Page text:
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.bank 2000 proposals

Domain Name Registration Proposal For A New Second Level Domain Name: ".bank"

Telephone (04) 472-8838, Facsimile (04) 473-1698

P0 Box 3043, Wellington 6015, New Zealand. Level 12, Grand Arcade Tower, 16 Willis Street


"Branding" and reputation are critical elements in business, in both the "real" and the "virtual" worlds. This is most particularly relevant for banks.

Banks' core roles rest heavily on maintaining the confidence and trust of their customers in the integrity of their systems and processes, in their ability to maintain client confidentiality, and in their business efficiency and effectiveness.

Most countries recognise the critical role that banks play in the economy and the financial system by applying to them a degree of supervision and regulation that applies to few other sectors, and by strictly controlling the institutions that claim to be, and operate as, banks.

This is also the case in New Zealand - only financial institutions that have been registered and are supervised by the Reserve Bank may call themselves "banks".

New Zealand banks believe that there is a need to allow identity to be established and conveyed more clearly and effectively in the on line world with regard to banking services. Banks propose that this be done by creating a new second level domain name in the New Zealand name space: ".bank" .

Qualifying Criteria

Main Principles for Registration of Second Level Domain Names

1. The Internet Society of New Zealand ISOCNZ, which administers the New Zealand Internet name space, has defined the criteria for second level domain names as being that:

  • There is a clear common interest shared by the entities that would reside within the domain i.e. there exists a community of interest.
  • Communities of interest do not overlap, so far as is practicable.
  • The domain name clearly indicates or describes the nature of the community of interest.
  • The community of interest is certain of continued existence.

These requirements are addressed in the following sections.

Principle One: Community of Interest

In New Zealand, one of the effects of the Reserve Bank of New Zealand Act 1989 is that generally only organisations which have been registered as registered banks by the Reserve Bank may describe themselves as "banks". These institutions are subject to the Reserve Bank's prudential supervision regime, and must meet various international banking standards, for instance on capital adequacy.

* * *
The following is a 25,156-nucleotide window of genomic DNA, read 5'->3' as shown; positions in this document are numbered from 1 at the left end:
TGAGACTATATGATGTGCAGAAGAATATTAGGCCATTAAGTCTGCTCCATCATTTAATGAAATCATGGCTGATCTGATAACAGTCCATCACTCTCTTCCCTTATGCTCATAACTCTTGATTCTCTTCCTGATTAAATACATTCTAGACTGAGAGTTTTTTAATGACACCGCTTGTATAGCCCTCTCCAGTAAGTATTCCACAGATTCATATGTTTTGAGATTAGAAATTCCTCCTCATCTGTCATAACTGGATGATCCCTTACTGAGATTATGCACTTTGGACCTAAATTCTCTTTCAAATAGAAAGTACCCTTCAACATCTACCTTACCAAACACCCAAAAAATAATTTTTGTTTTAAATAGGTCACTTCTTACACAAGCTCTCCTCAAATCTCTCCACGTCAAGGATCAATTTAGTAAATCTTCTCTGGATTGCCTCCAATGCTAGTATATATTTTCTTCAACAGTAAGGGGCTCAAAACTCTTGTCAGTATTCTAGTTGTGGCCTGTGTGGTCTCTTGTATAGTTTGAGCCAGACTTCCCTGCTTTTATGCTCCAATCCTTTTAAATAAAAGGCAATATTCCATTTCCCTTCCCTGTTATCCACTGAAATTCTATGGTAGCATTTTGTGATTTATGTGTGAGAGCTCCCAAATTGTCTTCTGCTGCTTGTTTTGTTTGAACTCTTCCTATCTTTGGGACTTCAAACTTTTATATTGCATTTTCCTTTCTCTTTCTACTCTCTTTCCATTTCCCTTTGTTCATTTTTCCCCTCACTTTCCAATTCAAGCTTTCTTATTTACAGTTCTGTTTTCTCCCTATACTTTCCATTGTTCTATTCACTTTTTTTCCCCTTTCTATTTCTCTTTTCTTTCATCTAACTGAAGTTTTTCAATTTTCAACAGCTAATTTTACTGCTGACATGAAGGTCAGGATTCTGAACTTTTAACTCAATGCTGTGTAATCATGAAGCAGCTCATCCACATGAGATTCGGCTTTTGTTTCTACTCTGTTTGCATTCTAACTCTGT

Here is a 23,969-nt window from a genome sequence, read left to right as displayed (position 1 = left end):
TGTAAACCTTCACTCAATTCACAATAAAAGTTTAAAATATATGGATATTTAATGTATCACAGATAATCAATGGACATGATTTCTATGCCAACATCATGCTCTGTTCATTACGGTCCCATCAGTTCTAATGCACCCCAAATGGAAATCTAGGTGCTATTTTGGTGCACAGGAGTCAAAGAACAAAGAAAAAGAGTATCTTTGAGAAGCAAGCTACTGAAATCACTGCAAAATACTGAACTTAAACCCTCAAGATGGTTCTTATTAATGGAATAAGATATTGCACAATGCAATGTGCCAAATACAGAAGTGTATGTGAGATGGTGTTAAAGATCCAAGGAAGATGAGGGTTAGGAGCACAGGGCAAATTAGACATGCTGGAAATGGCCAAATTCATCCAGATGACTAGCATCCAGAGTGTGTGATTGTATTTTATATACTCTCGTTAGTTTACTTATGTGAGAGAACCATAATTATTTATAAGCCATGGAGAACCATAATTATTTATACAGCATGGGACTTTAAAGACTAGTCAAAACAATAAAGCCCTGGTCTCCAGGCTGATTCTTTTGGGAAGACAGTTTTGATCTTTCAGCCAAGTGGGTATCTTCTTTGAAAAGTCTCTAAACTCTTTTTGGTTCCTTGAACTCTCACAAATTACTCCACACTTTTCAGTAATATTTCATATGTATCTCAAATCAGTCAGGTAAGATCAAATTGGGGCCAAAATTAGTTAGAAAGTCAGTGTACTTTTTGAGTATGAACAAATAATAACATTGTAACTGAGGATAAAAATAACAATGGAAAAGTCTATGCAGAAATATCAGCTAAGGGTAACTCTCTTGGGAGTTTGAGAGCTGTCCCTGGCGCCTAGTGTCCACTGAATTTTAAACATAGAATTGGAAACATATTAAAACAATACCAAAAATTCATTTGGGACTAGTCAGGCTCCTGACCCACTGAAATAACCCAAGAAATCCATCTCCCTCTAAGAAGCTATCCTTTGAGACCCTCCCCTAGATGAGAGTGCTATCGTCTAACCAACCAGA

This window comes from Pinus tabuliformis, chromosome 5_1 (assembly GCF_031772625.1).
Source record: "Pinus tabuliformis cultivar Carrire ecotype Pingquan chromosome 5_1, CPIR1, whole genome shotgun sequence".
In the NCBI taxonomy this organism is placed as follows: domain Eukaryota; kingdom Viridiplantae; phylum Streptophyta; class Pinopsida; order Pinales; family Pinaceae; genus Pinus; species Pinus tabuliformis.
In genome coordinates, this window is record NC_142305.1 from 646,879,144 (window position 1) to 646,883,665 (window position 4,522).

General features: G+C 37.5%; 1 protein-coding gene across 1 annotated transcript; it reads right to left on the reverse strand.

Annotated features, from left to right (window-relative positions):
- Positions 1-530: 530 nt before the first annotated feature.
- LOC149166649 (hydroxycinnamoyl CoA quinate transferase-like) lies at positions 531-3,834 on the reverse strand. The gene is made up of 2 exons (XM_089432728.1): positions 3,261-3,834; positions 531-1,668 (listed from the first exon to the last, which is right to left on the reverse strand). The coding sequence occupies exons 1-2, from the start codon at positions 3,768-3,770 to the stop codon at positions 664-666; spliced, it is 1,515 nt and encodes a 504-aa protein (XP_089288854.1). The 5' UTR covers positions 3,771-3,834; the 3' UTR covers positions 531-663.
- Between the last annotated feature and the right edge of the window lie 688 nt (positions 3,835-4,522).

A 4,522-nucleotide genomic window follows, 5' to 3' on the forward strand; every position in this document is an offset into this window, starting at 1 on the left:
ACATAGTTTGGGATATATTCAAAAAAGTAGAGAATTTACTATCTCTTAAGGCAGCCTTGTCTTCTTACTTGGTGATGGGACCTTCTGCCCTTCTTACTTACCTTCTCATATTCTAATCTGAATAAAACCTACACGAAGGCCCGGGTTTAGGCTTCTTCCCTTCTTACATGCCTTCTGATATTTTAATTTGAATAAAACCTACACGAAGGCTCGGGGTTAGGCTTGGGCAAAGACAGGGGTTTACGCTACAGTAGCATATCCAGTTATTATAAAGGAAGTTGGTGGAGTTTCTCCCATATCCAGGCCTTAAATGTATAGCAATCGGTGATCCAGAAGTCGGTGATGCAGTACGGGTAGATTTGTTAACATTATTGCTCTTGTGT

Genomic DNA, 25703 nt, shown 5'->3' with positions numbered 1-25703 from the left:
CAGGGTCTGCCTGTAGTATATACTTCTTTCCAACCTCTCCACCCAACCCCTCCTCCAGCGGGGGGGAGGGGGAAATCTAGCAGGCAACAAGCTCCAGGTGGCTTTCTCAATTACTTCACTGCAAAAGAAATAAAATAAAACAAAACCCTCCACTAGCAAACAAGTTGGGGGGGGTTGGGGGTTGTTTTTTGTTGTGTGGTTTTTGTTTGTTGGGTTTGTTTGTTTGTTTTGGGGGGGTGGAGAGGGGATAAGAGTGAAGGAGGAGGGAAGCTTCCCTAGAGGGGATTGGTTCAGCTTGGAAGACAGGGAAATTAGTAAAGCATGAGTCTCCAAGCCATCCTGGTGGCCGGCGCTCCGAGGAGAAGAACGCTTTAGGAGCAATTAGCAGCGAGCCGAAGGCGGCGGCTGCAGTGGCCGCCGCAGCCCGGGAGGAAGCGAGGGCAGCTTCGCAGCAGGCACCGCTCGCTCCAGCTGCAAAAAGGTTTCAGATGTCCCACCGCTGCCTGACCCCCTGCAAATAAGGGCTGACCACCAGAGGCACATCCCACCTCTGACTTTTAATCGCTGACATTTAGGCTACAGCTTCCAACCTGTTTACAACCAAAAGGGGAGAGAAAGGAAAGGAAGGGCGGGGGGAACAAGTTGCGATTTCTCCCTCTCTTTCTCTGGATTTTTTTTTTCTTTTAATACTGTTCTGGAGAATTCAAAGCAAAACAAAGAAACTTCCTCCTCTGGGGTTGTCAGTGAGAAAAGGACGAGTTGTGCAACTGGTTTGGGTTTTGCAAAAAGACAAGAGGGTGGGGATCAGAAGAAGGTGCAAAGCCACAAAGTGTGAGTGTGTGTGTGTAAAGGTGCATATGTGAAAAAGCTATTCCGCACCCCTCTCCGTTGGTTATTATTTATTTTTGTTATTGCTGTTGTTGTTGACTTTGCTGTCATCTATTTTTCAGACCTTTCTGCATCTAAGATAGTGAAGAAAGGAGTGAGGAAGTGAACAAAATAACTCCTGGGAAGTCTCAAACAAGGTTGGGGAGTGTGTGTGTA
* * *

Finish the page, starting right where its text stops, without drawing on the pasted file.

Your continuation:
This does not prevent other organisations, such as funds managers, insurance companies and building societies, from providing banking services, but it does mean that they cannot use the term "bank" as part of their name, or otherwise describe themselves as banks.

There is therefore a "community of interest" within New Zealand, clearly defined by legislation, and consisting of organisations that have been registered as banks by the Reserve Bank of New Zealand. These organisations provide a broadly similar range of banking services, and adhere to common technical, operational and business rules and standards. There are at present 18 registered banks in New Zealand. (See appendix 1 for a list.)

Principle Two: Potential for Overlaps

Since banks are also commercial entities, there is potential for an overlap between the proposed ".bank" second level domain and the ".co" domain name. In fact all banks which provide Internet banking services in the New Zealand name space currently use ".co" as their second level identifier.

In practical terms, the potential for this to create problems or confusion should be minimal. Many organizations have several brands, which they use in both the real and the on line world. In the latter case, this can also involve different Internet addresses across both level two (community) and level one (country) name spaces.

In principle, some potential for overlap already exists within the .nz name space. For example the entities within the name space are also members of the community, but there is presumably value in enabling them to present an on line identity distinct from other government entities.